The combined ratio is a fundamental metric used in the insurance industry to assess the overall profitability and underwriting performance of an insurance company. It is calculated by dividing the sum of the incurred losses and expenses by the earned premiums during a specific period. The resulting ratio provides insights into the company's ability to generate profits from its underwriting activities.
To calculate the combined ratio, several components are considered. These components can be broadly categorized into two main groups: loss ratio components and expense ratio components.
1. Loss Ratio Components:
The loss ratio represents the proportion of incurred losses to earned premiums and is a key component of the combined ratio. It measures the company's ability to accurately estimate and price risks. The loss ratio is calculated by dividing the incurred losses by the earned premiums. Incurred losses include both paid losses and changes in reserves for reported and unreported claims. Earned premiums refer to the portion of premiums that corresponds to the coverage period.
2. Expense Ratio Components:
The expense ratio reflects the operating efficiency of an insurance company and includes various expenses associated with underwriting and policy administration. It is calculated by dividing the underwriting expenses by the earned premiums. Underwriting expenses consist of acquisition
costs, such as commissions paid to agents or brokers, as well as other operational expenses like salaries, rent, and utilities.
The expense ratio also considers policy acquisition costs, which are the expenses incurred in acquiring new policies. These costs include marketing
expenses, agent commissions, and other costs related to policy issuance.
Additionally, general administrative expenses are taken into account when calculating the expense ratio. These expenses encompass overhead costs such as salaries of administrative staff, rent, utilities, and other administrative expenses.
By combining the loss ratio and expense ratio, the combined ratio provides a comprehensive view of an insurance company's overall underwriting performance. A combined ratio below 100% indicates that the company is generating an underwriting profit, while a ratio above 100% suggests an underwriting loss.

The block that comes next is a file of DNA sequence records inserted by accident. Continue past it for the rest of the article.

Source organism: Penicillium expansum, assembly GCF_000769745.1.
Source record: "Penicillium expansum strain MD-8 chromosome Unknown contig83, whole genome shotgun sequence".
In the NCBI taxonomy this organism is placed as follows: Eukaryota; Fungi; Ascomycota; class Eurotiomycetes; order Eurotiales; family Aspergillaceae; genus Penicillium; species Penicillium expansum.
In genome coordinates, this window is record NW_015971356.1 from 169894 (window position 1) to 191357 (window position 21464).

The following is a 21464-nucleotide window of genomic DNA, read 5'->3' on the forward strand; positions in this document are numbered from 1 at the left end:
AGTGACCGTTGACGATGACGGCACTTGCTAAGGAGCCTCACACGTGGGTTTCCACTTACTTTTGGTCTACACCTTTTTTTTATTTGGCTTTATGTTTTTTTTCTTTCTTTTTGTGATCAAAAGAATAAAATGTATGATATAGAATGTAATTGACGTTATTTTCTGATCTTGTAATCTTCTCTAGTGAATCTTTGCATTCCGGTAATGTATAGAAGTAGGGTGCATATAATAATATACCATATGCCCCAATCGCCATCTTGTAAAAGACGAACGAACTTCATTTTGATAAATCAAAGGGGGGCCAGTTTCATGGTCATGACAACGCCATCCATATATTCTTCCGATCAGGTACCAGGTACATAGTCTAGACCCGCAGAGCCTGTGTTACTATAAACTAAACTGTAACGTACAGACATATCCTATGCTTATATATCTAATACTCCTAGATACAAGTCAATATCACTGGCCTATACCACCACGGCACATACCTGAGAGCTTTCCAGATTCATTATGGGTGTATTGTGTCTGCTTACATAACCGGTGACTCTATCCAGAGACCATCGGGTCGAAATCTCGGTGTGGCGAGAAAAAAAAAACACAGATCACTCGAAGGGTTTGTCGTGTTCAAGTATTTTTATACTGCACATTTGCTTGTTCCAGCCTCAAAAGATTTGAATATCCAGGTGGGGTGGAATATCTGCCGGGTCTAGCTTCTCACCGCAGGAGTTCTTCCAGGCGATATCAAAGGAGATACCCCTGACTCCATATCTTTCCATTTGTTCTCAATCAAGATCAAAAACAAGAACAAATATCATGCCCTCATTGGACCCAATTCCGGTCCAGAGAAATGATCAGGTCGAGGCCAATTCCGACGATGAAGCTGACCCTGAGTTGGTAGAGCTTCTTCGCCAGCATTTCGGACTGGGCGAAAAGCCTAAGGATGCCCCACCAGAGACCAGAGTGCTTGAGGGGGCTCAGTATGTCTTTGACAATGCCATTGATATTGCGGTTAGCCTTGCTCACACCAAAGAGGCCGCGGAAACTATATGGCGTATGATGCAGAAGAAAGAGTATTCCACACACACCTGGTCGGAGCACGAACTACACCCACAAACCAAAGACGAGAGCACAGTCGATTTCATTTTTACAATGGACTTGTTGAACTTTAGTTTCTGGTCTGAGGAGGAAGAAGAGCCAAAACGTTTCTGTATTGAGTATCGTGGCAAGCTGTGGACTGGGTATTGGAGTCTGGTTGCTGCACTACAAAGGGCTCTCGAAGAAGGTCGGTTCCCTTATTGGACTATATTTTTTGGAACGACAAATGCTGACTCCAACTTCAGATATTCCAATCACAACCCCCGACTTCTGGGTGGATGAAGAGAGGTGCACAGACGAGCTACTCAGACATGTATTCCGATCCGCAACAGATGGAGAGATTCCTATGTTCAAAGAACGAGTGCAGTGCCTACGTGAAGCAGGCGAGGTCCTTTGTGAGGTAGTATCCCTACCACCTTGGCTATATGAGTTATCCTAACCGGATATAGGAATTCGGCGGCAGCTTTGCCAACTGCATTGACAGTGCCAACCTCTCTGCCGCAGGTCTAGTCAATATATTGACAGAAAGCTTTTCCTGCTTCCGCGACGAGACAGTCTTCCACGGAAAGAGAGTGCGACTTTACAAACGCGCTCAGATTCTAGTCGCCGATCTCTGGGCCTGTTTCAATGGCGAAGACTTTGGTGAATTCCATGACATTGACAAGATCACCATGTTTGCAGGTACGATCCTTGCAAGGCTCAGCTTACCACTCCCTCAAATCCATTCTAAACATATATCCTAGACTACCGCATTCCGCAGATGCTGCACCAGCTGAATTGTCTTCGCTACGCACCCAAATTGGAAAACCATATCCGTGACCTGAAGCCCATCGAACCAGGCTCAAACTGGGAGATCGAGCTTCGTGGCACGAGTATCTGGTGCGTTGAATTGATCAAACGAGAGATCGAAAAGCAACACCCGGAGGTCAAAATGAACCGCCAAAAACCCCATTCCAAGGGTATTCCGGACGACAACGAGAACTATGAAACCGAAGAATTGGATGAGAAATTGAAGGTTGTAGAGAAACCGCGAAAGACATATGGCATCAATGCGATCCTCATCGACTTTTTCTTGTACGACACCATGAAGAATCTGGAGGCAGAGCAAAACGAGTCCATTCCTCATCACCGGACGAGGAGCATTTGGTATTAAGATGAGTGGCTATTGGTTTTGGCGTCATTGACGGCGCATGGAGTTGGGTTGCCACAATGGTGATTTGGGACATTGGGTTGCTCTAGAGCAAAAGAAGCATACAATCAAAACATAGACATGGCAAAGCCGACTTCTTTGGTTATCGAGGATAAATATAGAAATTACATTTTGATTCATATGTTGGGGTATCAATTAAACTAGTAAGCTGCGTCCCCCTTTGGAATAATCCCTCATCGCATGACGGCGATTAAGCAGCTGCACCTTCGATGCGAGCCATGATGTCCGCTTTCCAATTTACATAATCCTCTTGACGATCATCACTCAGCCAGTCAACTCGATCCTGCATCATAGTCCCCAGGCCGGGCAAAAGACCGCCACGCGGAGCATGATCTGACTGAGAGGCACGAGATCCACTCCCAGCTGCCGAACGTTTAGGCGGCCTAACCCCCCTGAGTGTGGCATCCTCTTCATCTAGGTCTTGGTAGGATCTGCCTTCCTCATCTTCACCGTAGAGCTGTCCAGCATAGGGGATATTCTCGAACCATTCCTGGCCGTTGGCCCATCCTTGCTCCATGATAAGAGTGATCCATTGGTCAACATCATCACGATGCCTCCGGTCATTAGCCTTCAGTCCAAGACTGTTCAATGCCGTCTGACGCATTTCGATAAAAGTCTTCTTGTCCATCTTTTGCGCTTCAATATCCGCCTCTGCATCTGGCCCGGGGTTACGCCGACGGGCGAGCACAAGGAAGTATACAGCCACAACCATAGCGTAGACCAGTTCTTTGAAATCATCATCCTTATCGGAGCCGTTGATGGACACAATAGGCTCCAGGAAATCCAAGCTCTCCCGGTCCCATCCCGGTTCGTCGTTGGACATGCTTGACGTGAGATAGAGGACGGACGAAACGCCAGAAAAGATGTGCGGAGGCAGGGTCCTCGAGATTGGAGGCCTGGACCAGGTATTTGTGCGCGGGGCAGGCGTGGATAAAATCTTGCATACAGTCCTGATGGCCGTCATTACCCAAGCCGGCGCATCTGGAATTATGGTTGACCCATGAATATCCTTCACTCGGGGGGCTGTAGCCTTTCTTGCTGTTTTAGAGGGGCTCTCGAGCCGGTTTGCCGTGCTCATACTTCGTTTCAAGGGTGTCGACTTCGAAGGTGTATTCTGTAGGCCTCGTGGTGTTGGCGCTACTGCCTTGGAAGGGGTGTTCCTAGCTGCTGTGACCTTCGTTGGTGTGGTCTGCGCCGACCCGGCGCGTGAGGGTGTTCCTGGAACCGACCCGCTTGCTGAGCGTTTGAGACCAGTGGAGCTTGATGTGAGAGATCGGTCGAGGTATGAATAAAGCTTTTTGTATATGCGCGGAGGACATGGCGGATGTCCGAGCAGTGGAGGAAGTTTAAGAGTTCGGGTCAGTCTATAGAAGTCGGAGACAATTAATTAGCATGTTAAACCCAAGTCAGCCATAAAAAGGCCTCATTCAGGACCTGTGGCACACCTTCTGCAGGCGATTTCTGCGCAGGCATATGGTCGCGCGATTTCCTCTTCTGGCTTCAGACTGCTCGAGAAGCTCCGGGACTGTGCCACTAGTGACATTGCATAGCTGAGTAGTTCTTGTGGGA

It is important to note that the combined ratio does not consider investment income
or other non-underwriting sources of revenue. Therefore, it primarily focuses on the core underwriting activities of the insurance company. A lower combined ratio indicates better underwriting performance and higher profitability, while a higher ratio suggests potential challenges in managing risks and expenses.
Insurance companies closely monitor their combined ratios to assess their financial health, identify areas for improvement, and make informed business
decisions. By analyzing the components of the combined ratio, insurers can pinpoint specific areas that require attention, such as claims management, expense control, or pricing strategies.
In summary, the combined ratio is calculated by dividing the sum of incurred losses and expenses by earned premiums. It incorporates both loss ratio components (incurred losses) and expense ratio components (underwriting expenses). This metric provides valuable insights into an insurance company's underwriting profitability and operational efficiency, helping insurers make informed decisions to enhance their financial performance.